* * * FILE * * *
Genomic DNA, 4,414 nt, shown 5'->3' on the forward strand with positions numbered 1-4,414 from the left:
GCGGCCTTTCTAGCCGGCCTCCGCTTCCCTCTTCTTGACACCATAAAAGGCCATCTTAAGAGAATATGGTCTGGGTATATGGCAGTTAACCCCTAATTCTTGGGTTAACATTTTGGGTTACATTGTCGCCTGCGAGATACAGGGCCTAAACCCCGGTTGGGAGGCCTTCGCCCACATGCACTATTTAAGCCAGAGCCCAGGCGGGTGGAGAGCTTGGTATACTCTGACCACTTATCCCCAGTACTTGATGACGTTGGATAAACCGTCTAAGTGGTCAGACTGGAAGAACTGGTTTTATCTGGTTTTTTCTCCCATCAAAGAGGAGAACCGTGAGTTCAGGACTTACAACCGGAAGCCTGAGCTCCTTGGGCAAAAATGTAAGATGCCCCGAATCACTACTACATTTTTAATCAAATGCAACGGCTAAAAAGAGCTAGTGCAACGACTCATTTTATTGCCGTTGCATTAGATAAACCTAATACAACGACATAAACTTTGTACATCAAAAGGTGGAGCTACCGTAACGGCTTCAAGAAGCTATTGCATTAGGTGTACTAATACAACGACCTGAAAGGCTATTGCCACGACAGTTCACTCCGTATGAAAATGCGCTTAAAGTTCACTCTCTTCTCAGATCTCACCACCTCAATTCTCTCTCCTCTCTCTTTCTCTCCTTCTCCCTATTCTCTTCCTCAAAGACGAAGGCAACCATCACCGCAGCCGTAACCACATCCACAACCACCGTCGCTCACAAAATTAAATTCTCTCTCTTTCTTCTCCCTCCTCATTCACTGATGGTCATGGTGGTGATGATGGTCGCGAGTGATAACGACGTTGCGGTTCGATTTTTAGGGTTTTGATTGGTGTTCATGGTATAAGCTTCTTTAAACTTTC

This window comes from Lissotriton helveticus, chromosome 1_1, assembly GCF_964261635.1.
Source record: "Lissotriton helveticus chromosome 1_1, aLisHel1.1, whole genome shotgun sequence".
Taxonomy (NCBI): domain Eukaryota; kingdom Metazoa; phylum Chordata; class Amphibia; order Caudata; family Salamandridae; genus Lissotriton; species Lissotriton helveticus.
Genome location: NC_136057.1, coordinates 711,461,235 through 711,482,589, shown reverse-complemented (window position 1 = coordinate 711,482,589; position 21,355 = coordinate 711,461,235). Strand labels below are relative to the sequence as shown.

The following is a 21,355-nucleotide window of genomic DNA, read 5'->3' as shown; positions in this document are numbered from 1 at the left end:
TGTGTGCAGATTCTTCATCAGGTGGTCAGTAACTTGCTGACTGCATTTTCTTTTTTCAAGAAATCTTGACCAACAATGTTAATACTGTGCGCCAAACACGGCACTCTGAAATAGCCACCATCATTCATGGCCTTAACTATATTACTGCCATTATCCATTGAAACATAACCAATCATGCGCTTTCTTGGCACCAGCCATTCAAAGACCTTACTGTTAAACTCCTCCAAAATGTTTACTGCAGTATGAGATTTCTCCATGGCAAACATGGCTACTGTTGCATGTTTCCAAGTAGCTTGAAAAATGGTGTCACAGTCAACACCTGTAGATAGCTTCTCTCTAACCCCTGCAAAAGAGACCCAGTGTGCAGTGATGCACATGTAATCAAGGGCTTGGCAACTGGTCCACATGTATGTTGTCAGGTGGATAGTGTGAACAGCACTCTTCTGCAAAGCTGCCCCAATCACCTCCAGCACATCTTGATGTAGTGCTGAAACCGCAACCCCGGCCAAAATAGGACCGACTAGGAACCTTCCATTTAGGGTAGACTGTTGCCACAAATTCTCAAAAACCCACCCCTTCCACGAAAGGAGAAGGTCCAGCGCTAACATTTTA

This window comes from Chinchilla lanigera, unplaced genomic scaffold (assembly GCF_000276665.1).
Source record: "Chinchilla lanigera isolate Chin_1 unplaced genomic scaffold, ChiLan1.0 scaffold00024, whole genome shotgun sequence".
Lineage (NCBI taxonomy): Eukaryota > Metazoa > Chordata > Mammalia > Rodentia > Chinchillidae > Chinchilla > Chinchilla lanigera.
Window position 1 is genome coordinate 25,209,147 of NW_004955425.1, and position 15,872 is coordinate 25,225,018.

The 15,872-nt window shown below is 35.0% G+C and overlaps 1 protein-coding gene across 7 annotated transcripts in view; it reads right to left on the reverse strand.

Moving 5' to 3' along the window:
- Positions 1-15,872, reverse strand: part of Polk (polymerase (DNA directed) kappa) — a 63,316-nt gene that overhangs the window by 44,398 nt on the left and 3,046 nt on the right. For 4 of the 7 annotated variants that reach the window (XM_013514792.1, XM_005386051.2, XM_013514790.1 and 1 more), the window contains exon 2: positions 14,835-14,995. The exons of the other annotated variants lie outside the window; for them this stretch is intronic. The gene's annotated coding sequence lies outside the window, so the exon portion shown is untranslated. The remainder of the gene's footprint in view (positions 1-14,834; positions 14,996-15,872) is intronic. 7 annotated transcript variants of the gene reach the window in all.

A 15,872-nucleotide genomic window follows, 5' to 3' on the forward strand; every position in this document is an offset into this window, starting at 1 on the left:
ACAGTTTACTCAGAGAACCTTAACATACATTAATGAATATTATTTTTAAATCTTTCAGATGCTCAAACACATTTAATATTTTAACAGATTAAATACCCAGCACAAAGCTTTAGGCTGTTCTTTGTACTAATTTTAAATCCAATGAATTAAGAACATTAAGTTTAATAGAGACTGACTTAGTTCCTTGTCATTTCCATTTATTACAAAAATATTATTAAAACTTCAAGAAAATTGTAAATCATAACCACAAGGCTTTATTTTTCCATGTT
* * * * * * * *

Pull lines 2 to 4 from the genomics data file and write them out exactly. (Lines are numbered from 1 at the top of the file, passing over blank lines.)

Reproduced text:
GCGGCCTTTCTAGCCGGCCTCCGCTTCCCTCTTCTTGACACCATAAAAGGCCATCTTAAGAGAATATGGTCTGGGTATATGGCAGTTAACCCCTAATTCTTGGGTTAACATTTTGGGTTACATTGTCGCCTGCGAGATACAGGGCCTAAACCCCGGTTGGGAGGCCTTCGCCCACATGCACTATTTAAGCCAGAGCCCAGGCGGGTGGAGAGCTTGGTATACTCTGACCACTTATCCCCAGTACTTGATGACGTTGGATAAACCGTCTAAGTGGTCAGACTGGAAGAACTGGTTTTATCTGGTTTTTTCTCCCATCAAAGAGGAGAACCGTGAGTTCAGGACTTACAACCGGAAGCCTGAGCTCCTTGGGCAAAAATGTAAGATGCCCCGAATCACTACTACATTTTTAATCAAATGCAACGGCTAAAAAGAGCTAGTGCAACGACTCATTTTATTGCCGTTGCATTAGATAAACCTAATACAACGACATAAACTTTGTACATCAAAAGGTGGAGCTACCGTAACGGCTTCAAGAAGCTATTGCATTAGGTGTACTAATACAACGACCTGAAAGGCTATTGCCACGACAGTTCACTCCGTATGAAAATGCGCTTAAAGTTCACTCTCTTCTCAGATCTCACCACCTCAATTCTCTCTCCTCTCTCTTTCTCTCCTTCTCCCTATTCTCTTCCTCAAAGACGAAGGCAACCATCACCGCAGCCGTAACCACATCCACAACCACCGTCGCTCACAAAATTAAATTCTCTCTCTTTCTTCTCCCTCCTCATTCACTGATGGTCATGGTGGTGATGATGGTCGCGAGTGATAACGACGTTGCGGTTCGATTTTTAGGGTTTTGATTGGTGTTCATGGTATAAGCTTCTTTAAACTTTC

This window comes from Lissotriton helveticus, chromosome 1_1, assembly GCF_964261635.1.
Source record: "Lissotriton helveticus chromosome 1_1, aLisHel1.1, whole genome shotgun sequence".